CALEDONIA -- When Eric Ingvalson was about 16, he was fishing walleye from the wall of the Dresbach Dam on the Mississippi River by drifting live willow cats for bait when he wiped a bit of the catfish slime onto his pants.
A nearby angler noted that and said: “You know, if a guy could bottle that, he would be a millionaire.”
That stuck with Ingvalson, now 33, who has finally accomplished the first part -- bottling that fish-catching scent.
The second part -- becoming a millionaire -- may take a bit longer.
To make Liquid Willowcat, he combined his passion for fishing, his business selling live bait, the growing artificial-bait market and entrepreneurship then mixed in a bit of chemical wizardry. While he won’t divulge his secret, he said the main ingredient is real willow cats.
Ingvalson runs his business out of his rural Caledonia home, expecting to make 15,000 plastic tails for jigs and other rigs the summer. That doesn’t include his bottled scent. Some anglers combine live bait and Liquid Willowcat by injecting the scent into nightcrawlers.
He said he sells online as well as to about 25 bait shops in Minnesota, Wisconsin, Iowa, Illinois, selling from the Twin Cities to Quad Cities, and also Pennsylvania where they are in demand for fishing smallmouth bass on the Susquehanna River.
Willlow cats, also known as tadpole madtoms, are a legendary walleye bait on the the Mississippi -- if you can get them, said Bob Veglahn, owner of Tri-State Bait & Tackle in La Crescent and one of the first places to carry Liquid Willowcat lures and scent.
They have prickly spines on their dorsal and pectoral fin that can deliver a nasty sting, he said. “It feels like a giant bee sting,” he said. “Some people, it really bothers; some don’t” get hurt.
Commercial dealers once trapped them on the Mississippi but with invasive species found in the river, that was banned, including for anglers in Minnesota waters. Dealers then had to go inland where supply is spotty. Frustration with the irregular supply was a reason Ingvalson began to develop the artificials.
“Demand for willowcats is always high on the Mississippi River,” he wrote on the web. “Although we have a consistent supply to meet demand May-August, I felt like there was something we could do as an effective alternative when willowcats were scarce.”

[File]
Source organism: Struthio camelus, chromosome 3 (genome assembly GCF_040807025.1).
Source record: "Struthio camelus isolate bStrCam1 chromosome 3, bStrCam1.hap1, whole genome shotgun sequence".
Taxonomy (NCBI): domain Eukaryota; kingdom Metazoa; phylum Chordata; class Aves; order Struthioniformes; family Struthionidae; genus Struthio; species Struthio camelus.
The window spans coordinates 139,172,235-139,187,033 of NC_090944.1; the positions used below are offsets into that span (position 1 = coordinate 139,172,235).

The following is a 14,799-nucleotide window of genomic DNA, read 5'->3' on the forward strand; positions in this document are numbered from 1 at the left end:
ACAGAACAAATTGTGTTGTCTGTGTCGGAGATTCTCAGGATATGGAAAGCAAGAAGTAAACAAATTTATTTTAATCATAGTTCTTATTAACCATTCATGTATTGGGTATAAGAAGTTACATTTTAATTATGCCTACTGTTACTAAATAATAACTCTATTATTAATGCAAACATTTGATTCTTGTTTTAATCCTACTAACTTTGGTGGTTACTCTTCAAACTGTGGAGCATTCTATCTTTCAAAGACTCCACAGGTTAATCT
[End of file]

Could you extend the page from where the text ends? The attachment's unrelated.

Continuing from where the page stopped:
He is entering the artificial bait business on its upswing. Several decades ago, live bait, especially for walleye, dominated. The few plastics tended to be stiff. Over the years, plastics exploded with much livelier actions, scores more designs and flavors from anise to garlic.
Artificials are exploding “big time,” Veglahn said. “It’s more popular than ever. Plastics, they’ve come a long ways … Now, they look like real fish and have a million colors and scents.”
Ingvalson’s journey to adding to the supply of plastics and scents was rather long and tedious, he said. There was no instant ah-ha! moment.
He said he grew up on a dairy farm in the area but that was not his passion. “I worked to hunt and fish,” he said. “I was not enamored with the dairy farm. I wanted to be in the outdoors industry.”
He eventually left farming and concentrated on the outdoors, learning to be a gunsmith then selling a little live bait too. Eventually he bought a live-bait business and began to sell willow cats, a bait fish tend to either smash and inhale or swim away. There doesn’t seem to be a middle ground, he said.
Two years ago, “I had a horrible year, I just couldn’t get willow cats (in central Minnesota).” That’s when he remembered that chance remark when fishing along the Dresbach Dam. He began calling around to others who made scented plastics, eventually finding out enough that he worked out his own formula.
That was the first big step. The next one was selling it. Ingvalson said he went to bait shops and began passing it around to fishing guides, those who fished tournaments, anyone who could give him feedback and, he hoped, words of praise.
Oddly, he said one of the drawbacks was the success of the bait -- when most anglers tried it and liked it, they kept success to themselves. So he concentrated more on the guides and tournament anglers who would spread the word. He also relies on YouTube and Facebook.
While the baits work for many species, “the walleye guys are my bread and butter,” he said.
This summer, he said he’s concentrating on producing more and different kinds of plastic tails, including a paddle tail, and he’s starting to try to figure out leech scent.
He will continue leading an outdoorsy life, hunting more in fall and guiding during ice fishing, then moving on to turkey hunting and more fishing in spring. In summer, it’s back to bait production. He’s not hit the million-dollar mark yet; in fact, he said “I wouldn’t call it making a living right yet” but he hopes to at least get into the making-a-living range soon. He and his wife live “very very very modestly.”
But it’s a good life for him, one Ingvalson said he hopes to keep living for at least another decade. When he reaches 40, “I hope to keep doing what I’m doing,” he said. “It’s fun being in the outdoors industry.”